He continues to delineate the generous provision of meat to the Queensland labourer, noting that, ‘Fourteen pounds of meat, eight pounds of flour, two pounds of sugar, and a quarter of a pound of tea are allotted to him weekly. This in England would cost, at the lowest price, something over 12 s. a week,—more than a labourer can earn altogether,—and this the labourer in Queensland enjoys as a matter of course before he comes to the question of wages’ (A & NZ, I, 166). In pointing out the disparity between wages and living conditions in Britain and Australia, Trollope subscribes to the pro-migration rhetoric of the likes of Caroline Chisholm. Yet he also goes on to register that an unvarying diet of meat three times a day could swiftly become monotonous, citing the example of a working man from Rockhampton who complained to him, ‘If you knew what it was … to have to eat mutton three times a day, day after day, week after week, month after month, you would not come here and tell us to be contented with our condition (A & NZ, I, 167). Trollope responds to the man that if he were to relinquish one meal a day, ‘he would lessen his sorrow by at least a third’. Furthermore, that he frames this anecdote with references to Irishmen who have come ‘from the unchanging perpetuity of potatoes to a plethora of meat’ conveys the novelist’s astonishment at the rapidity with which settlers seemed able to forget the poverty they had left behind.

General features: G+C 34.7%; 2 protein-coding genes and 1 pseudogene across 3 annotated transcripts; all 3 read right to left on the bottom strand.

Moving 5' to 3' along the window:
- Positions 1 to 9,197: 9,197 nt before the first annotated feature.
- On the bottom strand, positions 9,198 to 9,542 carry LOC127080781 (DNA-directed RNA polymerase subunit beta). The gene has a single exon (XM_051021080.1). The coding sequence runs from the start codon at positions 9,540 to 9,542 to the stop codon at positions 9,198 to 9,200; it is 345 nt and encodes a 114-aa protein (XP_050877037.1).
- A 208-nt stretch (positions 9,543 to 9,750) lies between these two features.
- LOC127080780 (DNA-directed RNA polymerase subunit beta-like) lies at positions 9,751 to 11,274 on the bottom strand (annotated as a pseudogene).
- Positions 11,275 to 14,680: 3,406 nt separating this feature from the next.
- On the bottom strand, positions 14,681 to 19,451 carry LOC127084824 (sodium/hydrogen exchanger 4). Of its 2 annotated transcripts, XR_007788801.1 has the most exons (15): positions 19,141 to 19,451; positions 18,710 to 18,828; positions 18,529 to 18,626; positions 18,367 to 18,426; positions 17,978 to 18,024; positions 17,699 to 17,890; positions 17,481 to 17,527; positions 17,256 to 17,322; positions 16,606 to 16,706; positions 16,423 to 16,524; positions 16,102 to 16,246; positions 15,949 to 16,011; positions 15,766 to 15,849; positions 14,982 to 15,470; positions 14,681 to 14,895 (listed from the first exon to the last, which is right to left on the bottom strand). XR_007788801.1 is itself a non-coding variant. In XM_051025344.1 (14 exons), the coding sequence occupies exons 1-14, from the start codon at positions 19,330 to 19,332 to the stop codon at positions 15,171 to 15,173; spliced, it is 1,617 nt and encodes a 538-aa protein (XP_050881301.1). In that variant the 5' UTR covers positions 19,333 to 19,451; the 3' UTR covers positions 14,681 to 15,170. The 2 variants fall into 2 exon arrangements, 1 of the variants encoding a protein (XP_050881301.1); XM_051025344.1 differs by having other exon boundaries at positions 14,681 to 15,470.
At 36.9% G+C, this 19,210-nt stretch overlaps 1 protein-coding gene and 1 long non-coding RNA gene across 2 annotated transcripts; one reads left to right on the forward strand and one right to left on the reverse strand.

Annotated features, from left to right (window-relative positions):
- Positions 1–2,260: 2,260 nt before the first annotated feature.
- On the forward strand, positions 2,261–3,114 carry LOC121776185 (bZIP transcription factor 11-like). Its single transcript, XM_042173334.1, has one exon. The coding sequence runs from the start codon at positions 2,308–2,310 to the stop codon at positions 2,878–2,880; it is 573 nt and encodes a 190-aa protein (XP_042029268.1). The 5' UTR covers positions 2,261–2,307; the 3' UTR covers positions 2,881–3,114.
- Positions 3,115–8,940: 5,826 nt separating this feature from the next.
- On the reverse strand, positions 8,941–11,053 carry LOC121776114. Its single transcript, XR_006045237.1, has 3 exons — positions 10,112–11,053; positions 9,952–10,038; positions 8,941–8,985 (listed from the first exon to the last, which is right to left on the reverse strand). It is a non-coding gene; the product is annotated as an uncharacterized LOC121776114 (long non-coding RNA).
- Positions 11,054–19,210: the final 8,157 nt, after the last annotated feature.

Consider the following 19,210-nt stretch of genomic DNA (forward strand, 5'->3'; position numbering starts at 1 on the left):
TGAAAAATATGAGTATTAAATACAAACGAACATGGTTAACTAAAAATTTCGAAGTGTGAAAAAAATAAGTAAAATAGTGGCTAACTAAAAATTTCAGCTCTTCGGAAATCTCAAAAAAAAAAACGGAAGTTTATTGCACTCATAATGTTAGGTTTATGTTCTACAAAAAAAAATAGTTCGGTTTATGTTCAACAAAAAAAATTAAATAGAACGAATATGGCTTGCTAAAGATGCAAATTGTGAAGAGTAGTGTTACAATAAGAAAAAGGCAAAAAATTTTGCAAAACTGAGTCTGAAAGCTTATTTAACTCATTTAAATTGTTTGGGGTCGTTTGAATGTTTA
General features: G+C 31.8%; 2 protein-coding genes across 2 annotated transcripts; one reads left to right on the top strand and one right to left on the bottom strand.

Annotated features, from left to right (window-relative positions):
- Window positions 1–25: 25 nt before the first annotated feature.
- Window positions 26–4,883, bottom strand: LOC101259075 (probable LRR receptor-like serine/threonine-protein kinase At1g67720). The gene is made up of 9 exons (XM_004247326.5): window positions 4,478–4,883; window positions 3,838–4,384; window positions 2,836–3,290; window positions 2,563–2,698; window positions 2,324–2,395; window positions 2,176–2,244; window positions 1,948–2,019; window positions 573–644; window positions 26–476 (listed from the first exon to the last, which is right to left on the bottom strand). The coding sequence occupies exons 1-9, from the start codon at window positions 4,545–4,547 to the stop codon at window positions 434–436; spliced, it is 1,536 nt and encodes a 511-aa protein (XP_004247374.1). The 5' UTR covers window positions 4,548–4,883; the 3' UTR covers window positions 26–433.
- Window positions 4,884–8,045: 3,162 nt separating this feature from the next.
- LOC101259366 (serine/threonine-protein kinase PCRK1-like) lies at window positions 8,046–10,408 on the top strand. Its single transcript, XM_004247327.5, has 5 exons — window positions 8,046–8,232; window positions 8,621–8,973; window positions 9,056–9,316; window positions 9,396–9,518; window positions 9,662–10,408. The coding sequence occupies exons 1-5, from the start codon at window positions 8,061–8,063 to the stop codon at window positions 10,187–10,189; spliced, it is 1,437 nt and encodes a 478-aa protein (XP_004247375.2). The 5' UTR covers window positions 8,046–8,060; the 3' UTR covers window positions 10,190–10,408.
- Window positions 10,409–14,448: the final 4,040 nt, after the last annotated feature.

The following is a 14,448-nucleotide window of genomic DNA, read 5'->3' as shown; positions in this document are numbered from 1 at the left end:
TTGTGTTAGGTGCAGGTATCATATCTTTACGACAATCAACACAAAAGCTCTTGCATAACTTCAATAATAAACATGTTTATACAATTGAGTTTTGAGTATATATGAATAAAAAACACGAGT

Trollope’s response to the Great Famine was notoriously conservative, yet he was, as he wrote in the Examiner in 1849 and 1850, horrified by the ‘desolation’, ‘destruction’ and ‘pestilence’, which he witnessed firsthand while travelling as part of his work for the post office. In invoking Ireland in his discussion of surplus meat, he consciously sets up a powerful and emotion-laden contrast between diet in the old world and the new. Yet the man who travelled to Australia with his cook in a first-class cabin is ultimately sympathetic to the need for a varied food intake, when he remarks, ‘I would wish therefore that the would-be emigrating English labourer should understand that when he gets his meat in plenty it will not be to him a blessing so unalloyed as he now thinks it’ (A & NZ, I, 167).